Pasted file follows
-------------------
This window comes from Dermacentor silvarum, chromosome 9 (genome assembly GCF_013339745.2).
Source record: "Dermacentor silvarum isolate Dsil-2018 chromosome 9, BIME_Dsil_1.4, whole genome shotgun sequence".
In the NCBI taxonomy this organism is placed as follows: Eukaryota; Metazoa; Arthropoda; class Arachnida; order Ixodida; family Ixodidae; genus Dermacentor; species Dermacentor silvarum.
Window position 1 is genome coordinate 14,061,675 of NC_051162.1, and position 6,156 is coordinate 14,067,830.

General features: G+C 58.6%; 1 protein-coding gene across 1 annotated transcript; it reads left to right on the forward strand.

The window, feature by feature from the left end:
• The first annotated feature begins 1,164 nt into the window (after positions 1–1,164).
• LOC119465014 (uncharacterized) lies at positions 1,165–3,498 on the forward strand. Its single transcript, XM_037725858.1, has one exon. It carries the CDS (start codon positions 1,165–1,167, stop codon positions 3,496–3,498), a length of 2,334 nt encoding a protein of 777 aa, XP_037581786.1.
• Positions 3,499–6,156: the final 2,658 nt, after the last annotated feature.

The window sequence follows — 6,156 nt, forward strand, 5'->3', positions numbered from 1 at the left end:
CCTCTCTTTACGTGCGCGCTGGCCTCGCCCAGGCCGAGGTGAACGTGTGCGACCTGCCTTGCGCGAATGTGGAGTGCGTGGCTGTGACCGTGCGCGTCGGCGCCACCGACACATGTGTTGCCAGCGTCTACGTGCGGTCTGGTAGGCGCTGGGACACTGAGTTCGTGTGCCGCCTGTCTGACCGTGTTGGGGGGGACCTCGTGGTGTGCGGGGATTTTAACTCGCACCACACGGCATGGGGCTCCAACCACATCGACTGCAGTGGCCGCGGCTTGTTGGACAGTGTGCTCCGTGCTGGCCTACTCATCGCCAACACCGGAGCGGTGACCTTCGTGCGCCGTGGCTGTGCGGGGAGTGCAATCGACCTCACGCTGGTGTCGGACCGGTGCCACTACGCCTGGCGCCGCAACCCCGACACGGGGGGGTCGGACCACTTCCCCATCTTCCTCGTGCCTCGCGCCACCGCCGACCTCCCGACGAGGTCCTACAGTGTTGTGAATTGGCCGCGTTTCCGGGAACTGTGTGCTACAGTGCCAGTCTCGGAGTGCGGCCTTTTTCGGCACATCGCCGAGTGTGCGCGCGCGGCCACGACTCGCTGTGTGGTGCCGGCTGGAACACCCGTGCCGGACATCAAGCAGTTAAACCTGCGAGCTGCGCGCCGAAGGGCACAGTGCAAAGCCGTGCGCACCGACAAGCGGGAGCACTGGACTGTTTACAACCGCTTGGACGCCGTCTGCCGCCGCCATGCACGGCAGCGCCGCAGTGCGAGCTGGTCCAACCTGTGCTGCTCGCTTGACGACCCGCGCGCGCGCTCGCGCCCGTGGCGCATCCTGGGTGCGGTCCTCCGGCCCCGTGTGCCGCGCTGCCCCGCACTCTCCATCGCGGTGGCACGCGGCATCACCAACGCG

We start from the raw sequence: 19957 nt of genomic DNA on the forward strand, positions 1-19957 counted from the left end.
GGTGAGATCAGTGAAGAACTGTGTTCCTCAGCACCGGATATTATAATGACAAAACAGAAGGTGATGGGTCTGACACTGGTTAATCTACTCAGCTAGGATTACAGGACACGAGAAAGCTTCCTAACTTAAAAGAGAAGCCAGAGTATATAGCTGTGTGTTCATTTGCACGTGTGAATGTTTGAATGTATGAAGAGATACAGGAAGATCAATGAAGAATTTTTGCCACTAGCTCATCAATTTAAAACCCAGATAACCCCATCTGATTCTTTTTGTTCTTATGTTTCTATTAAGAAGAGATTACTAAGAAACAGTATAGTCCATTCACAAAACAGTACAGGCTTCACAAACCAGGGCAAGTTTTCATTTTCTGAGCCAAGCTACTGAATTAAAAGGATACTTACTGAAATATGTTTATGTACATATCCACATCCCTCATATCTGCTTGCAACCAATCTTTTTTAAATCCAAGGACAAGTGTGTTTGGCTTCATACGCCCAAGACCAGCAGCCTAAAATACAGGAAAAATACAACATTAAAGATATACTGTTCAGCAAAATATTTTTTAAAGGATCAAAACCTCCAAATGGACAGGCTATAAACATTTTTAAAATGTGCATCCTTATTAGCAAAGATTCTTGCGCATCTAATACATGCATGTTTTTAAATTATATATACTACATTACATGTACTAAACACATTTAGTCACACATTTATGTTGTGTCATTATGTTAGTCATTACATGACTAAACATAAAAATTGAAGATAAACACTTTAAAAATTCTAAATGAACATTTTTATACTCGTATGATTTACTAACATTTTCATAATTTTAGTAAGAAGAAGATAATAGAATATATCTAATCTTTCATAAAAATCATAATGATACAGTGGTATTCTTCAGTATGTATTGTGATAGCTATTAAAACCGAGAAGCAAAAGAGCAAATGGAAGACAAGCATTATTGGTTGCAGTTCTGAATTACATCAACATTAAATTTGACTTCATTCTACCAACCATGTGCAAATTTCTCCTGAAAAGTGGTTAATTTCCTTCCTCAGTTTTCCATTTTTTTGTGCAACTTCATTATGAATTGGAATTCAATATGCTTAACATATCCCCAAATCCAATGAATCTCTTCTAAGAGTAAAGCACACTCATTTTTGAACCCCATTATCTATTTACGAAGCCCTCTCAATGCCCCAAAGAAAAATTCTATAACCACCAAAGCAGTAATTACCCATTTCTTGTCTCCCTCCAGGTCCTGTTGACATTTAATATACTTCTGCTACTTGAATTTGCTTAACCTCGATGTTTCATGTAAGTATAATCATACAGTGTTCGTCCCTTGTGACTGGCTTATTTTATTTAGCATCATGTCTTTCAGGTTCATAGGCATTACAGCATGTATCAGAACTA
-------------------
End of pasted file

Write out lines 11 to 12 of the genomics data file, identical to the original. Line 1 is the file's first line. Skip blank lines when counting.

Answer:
CCTCTCTTTACGTGCGCGCTGGCCTCGCCCAGGCCGAGGTGAACGTGTGCGACCTGCCTTGCGCGAATGTGGAGTGCGTGGCTGTGACCGTGCGCGTCGGCGCCACCGACACATGTGTTGCCAGCGTCTACGTGCGGTCTGGTAGGCGCTGGGACACTGAGTTCGTGTGCCGCCTGTCTGACCGTGTTGGGGGGGACCTCGTGGTGTGCGGGGATTTTAACTCGCACCACACGGCATGGGGCTCCAACCACATCGACTGCAGTGGCCGCGGCTTGTTGGACAGTGTGCTCCGTGCTGGCCTACTCATCGCCAACACCGGAGCGGTGACCTTCGTGCGCCGTGGCTGTGCGGGGAGTGCAATCGACCTCACGCTGGTGTCGGACCGGTGCCACTACGCCTGGCGCCGCAACCCCGACACGGGGGGGTCGGACCACTTCCCCATCTTCCTCGTGCCTCGCGCCACCGCCGACCTCCCGACGAGGTCCTACAGTGTTGTGAATTGGCCGCGTTTCCGGGAACTGTGTGCTACAGTGCCAGTCTCGGAGTGCGGCCTTTTTCGGCACATCGCCGAGTGTGCGCGCGCGGCCACGACTCGCTGTGTGGTGCCGGCTGGAACACCCGTGCCGGACATCAAGCAGTTAAACCTGCGAGCTGCGCGCCGAAGGGCACAGTGCAAAGCCGTGCGCACCGACAAGCGGGAGCACTGGACTGTTTACAACCGCTTGGACGCCGTCTGCCGCCGCCATGCACGGCAGCGCCGCAGTGCGAGCTGGTCCAACCTGTGCTGCTCGCTTGACGACCCGCGCGCGCGCTCGCGCCCGTGGCGCATCCTGGGTGCGGTCCTCCGGCCCCGTGTGCCGCGCTGCCCCGCACTCTCCATCGCGGTGGCACGCGGCATCACCAACGCG

We start from the raw sequence: 19957 nt of genomic DNA on the forward strand, positions 1-19957 counted from the left end.